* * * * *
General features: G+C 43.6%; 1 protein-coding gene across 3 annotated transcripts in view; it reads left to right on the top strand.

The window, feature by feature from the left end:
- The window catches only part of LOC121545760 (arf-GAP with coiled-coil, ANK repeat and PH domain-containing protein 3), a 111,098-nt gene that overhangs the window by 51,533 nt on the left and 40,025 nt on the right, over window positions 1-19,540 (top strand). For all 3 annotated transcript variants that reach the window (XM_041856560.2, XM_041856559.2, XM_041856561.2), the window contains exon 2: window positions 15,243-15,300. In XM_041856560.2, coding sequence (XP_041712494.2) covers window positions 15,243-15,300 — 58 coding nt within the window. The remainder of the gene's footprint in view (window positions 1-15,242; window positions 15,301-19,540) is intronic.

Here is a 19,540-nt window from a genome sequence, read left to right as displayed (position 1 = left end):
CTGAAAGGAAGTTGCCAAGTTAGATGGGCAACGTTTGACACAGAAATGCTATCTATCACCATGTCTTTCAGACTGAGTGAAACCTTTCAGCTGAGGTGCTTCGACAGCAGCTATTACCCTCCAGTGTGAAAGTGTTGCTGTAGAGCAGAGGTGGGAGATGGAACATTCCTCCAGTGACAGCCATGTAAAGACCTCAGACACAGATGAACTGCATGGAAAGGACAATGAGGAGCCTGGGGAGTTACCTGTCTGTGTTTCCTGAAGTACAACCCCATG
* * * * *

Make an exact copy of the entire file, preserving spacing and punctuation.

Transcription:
General features: G+C 43.6%; 1 protein-coding gene across 3 annotated transcripts in view; it reads left to right on the top strand.

The window, feature by feature from the left end:
- The window catches only part of LOC121545760 (arf-GAP with coiled-coil, ANK repeat and PH domain-containing protein 3), a 111,098-nt gene that overhangs the window by 51,533 nt on the left and 40,025 nt on the right, over window positions 1-19,540 (top strand). For all 3 annotated transcript variants that reach the window (XM_041856560.2, XM_041856559.2, XM_041856561.2), the window contains exon 2: window positions 15,243-15,300. In XM_041856560.2, coding sequence (XP_041712494.2) covers window positions 15,243-15,300 — 58 coding nt within the window. The remainder of the gene's footprint in view (window positions 1-15,242; window positions 15,301-19,540) is intronic.

Here is a 19,540-nt window from a genome sequence, read left to right as displayed (position 1 = left end):
CTGAAAGGAAGTTGCCAAGTTAGATGGGCAACGTTTGACACAGAAATGCTATCTATCACCATGTCTTTCAGACTGAGTGAAACCTTTCAGCTGAGGTGCTTCGACAGCAGCTATTACCCTCCAGTGTGAAAGTGTTGCTGTAGAGCAGAGGTGGGAGATGGAACATTCCTCCAGTGACAGCCATGTAAAGACCTCAGACACAGATGAACTGCATGGAAAGGACAATGAGGAGCCTGGGGAGTTACCTGTCTGTGTTTCCTGAAGTACAACCCCATG